Today I want to talk about privilege.
More specifically, about using privilege.
Let’s be honest. Someone who’s able to live off her savings for a year must be privileged AF.
And yes, I am indeed privileged AF.
I’m privileged in what I have:
- I have loved ones who are incredibly supportive.
- I have parents who are healthy.
- I had a decent income to save up for this.
And I’m privileged in what I don’t have:
- I don’t have any financial commitments.
- I don’t have any dependents.
- I don’t have any health issues.
- I didn’t have circumstances that forced me into taking time off.
Gosh, what a peachy life! These are all things to celebrate, surely!
Here’s the thing.
All this privilege makes me feel guilty.
Isn’t it kind of gross that I have so much goodness in my life, and yet I’m dissatisfied?
I just made myself feel a little sick.
I thought it was “the right thing to do” to not use my privileges.
I can’t fully explain why.
Something along the line of, if I don’t use my privilege, somehow whatever I do is more “worthwhile”.
Maybe because the story of the self-made millionaire is so much more romantic than the one born with a silver spoon.
Most of all, I loathed the idea of turning into a self-entitled brat.
In reality it meant denying the abundance in my life, to no one’s benefit.
As an example, here’s how it went when I first shared with my dad about the plan to take a year off:
- Dad: “That’s an amazing idea! Pa’s going to contribute some $ so you can worry less during this year!”
- Me: “WHAT? NO. I don’t need it! I can do it myself!”
- Dad: “But… why?”
I later realised that was my dad’s way of expressing love, which I had just thrown back into his face much to his confusion.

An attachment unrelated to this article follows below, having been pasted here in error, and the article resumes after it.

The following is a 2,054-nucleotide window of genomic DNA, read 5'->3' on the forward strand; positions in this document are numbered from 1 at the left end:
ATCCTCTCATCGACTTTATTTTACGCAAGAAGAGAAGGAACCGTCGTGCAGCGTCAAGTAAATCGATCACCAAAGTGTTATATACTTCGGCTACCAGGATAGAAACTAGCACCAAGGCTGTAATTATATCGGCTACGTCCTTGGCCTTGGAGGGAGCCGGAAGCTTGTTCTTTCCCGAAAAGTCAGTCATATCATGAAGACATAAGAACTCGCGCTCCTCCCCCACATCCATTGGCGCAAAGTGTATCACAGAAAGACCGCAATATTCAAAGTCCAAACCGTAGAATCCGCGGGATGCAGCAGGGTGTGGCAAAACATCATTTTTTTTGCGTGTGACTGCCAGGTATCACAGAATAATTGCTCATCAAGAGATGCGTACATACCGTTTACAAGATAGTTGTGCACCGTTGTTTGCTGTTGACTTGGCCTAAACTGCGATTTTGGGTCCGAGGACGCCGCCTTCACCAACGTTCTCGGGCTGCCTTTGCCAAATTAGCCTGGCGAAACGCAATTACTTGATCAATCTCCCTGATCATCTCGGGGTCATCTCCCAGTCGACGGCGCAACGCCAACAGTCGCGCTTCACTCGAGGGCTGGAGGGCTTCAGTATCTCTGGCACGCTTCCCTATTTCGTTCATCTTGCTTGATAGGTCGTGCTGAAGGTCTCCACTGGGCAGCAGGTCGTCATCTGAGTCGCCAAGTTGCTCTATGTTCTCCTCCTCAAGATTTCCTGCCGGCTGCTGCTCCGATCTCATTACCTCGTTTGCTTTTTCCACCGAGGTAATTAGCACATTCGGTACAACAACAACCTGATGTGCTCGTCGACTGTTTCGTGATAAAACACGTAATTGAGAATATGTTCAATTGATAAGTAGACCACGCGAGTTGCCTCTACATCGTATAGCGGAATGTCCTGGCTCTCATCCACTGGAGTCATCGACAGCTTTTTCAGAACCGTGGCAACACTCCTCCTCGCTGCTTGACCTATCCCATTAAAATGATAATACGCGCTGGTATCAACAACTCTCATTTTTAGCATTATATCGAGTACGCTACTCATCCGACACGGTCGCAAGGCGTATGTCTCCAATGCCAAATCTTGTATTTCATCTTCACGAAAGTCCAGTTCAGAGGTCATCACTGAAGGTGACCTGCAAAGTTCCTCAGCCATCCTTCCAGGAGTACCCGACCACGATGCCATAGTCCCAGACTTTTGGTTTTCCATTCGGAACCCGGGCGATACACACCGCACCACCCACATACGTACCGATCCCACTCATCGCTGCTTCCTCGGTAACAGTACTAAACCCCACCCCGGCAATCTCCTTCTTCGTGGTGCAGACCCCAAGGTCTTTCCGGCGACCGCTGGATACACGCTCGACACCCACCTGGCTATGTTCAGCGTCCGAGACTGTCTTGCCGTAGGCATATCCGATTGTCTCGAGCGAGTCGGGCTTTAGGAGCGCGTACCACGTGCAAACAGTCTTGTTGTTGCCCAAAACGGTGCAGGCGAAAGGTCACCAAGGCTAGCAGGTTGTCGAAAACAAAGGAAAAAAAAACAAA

And for what?
No one benefits from this. Instead, I just suffer.
Denying my privilege was the equivalent of the juiciest, lowest hanging fruit on the tree…
and rotting on the ground…
All while I’m there, watching, doing nothing.
Grandma’s right. It would be stupid not to use it.
This is what my parents and grandparents worked so hard to provide me with.
To give me the luxury of having options.
In twiddling my thumbs over here saying, “oh no, I shouldn’t” just because I feel bad, I’m making them suffer by denying their gifts.
No one else is going to get these gifts just because I said no.
I’m making myself suffer by refusing opportunities.
And, dare I take this further, I’m making the world suffer by leaving unrealized potential to rot.
Really, I should enjoy it.
Recognising my privilege means knowing I can 100% afford to fail.
If these 12 months don’t work out, I know I will still have a place to come home to and financial support from loved ones anytime it’s needed.
And this first step of recognition has been absolutely critical in me going “I can do this” despite all the fear, terror and anxiety.
And not only that: I’m starting to embrace so much more potential.
Hopefully, I’ll be able to translate that into meaningful impact to make the world a little better.
It also means recognising that not everyone is as privileged.
Definitely not everyone has circumstances which line up as nicely as mine.
It is the confluence of many, many factors that need to be in harmony at a single point in time to be able to take 12 months with no income.
For some, it might be easier than others.
For others, it might be impossible.
And even if you do have the same privilege, you may not wish to use it, for your own reasons.
Let’s not judge each other for the choices we make.
So yes, I’ve struck gold in the lottery life — and I’m cashing out!
But I’m not cashing out just for myself.
I also want to grow this abundance through sharing.
This blog is how I want to share my privilege with all of you reading.
Along the way, I’ll be sharing things I learn and do during my 12 months.
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